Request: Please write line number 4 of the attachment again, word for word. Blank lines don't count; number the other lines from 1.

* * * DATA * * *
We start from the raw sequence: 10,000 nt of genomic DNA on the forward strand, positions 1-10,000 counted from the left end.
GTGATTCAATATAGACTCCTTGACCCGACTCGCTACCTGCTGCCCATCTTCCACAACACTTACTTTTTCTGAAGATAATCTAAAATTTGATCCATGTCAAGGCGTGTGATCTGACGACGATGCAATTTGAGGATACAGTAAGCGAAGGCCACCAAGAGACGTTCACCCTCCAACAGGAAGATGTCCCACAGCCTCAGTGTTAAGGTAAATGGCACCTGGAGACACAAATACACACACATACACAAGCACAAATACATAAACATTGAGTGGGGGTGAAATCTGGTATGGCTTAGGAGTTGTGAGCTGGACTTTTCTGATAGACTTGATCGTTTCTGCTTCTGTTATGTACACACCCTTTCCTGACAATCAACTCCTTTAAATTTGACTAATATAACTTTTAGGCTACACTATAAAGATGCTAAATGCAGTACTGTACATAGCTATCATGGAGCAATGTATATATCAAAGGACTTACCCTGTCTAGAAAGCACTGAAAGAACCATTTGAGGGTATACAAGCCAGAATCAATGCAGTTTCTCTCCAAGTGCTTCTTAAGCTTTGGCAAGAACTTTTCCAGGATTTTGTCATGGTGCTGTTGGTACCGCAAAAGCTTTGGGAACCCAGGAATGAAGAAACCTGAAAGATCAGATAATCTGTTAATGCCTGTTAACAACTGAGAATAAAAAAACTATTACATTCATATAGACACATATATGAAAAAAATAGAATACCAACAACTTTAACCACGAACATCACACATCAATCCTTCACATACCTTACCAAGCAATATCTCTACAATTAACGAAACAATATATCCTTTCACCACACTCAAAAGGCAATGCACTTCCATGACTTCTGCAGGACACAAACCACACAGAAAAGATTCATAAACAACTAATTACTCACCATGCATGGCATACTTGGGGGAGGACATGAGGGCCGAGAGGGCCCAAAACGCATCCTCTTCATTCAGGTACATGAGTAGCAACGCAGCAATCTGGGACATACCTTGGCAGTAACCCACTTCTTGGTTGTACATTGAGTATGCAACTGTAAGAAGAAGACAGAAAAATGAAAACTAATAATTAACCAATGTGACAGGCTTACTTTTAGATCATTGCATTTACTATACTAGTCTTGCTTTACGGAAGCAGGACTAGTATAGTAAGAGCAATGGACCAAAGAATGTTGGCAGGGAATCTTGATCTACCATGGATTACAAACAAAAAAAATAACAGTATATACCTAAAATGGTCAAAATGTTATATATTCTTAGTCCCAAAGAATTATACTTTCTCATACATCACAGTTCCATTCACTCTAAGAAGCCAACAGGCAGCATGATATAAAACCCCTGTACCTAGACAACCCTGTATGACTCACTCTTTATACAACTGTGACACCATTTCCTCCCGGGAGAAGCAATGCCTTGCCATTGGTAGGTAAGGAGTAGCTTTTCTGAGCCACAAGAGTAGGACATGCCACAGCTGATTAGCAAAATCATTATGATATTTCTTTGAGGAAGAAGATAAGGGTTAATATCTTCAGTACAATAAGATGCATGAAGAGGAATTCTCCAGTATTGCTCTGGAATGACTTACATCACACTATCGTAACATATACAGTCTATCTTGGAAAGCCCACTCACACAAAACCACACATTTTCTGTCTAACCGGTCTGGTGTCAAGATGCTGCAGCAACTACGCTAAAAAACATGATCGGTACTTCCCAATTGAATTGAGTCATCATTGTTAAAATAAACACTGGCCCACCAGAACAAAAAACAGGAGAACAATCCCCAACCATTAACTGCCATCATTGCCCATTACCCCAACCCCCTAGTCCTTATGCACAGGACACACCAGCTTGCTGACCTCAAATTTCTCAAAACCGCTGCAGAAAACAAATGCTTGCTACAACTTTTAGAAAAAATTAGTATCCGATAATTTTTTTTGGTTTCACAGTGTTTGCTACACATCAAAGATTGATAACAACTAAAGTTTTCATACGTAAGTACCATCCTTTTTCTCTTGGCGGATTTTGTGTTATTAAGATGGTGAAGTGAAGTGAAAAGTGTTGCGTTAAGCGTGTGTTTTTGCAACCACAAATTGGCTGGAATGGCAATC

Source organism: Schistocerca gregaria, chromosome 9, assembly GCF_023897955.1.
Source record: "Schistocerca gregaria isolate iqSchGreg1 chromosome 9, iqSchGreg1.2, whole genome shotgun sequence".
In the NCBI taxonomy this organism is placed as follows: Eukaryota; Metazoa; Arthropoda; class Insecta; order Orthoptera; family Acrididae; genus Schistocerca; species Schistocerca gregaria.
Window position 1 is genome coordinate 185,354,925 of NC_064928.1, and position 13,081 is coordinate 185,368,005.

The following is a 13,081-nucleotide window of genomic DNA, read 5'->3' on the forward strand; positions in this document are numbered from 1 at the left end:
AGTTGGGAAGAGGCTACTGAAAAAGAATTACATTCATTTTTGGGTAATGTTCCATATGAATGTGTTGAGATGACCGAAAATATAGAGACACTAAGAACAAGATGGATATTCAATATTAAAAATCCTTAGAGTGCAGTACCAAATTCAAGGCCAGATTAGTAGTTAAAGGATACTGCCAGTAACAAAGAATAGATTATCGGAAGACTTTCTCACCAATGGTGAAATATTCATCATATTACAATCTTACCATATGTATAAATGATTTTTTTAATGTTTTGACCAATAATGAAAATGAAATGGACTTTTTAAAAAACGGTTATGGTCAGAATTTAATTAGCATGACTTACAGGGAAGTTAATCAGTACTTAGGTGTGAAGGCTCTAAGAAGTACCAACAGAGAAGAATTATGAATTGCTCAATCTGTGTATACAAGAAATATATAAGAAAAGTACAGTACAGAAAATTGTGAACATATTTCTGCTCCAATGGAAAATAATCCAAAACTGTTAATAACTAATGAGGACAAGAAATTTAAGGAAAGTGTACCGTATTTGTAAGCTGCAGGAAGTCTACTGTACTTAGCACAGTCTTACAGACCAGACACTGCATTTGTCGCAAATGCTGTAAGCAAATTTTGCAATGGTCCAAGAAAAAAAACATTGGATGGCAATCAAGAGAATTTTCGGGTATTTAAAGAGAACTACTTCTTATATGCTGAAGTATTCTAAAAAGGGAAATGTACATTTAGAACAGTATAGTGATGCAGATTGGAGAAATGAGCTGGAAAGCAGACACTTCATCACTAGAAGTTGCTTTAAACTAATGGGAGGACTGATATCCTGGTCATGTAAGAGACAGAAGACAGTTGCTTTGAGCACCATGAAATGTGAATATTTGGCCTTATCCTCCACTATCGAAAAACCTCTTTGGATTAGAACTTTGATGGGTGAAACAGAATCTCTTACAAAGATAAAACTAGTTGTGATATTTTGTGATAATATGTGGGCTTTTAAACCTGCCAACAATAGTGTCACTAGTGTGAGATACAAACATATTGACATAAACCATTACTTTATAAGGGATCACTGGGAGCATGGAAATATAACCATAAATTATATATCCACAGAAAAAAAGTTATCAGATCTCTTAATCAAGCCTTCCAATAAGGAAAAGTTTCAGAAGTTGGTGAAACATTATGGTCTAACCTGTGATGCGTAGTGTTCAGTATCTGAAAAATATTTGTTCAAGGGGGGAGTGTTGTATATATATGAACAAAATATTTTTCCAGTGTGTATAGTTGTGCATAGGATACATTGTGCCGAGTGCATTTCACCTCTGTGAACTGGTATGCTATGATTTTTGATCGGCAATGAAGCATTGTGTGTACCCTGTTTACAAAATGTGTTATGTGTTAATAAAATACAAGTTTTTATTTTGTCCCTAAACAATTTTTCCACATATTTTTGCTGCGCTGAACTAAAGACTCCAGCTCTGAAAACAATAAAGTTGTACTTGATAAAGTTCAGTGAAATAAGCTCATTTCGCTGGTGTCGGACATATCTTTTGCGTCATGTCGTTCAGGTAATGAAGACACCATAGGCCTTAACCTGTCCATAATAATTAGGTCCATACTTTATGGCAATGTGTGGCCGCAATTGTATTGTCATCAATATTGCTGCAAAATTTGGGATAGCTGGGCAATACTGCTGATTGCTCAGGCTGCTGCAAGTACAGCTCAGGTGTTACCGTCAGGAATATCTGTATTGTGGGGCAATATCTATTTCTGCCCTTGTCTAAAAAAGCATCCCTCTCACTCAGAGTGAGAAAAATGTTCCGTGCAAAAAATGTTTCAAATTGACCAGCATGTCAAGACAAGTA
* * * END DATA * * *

Source record: "Schistocerca gregaria isolate iqSchGreg1 chromosome 9, iqSchGreg1.2, whole genome shotgun sequence".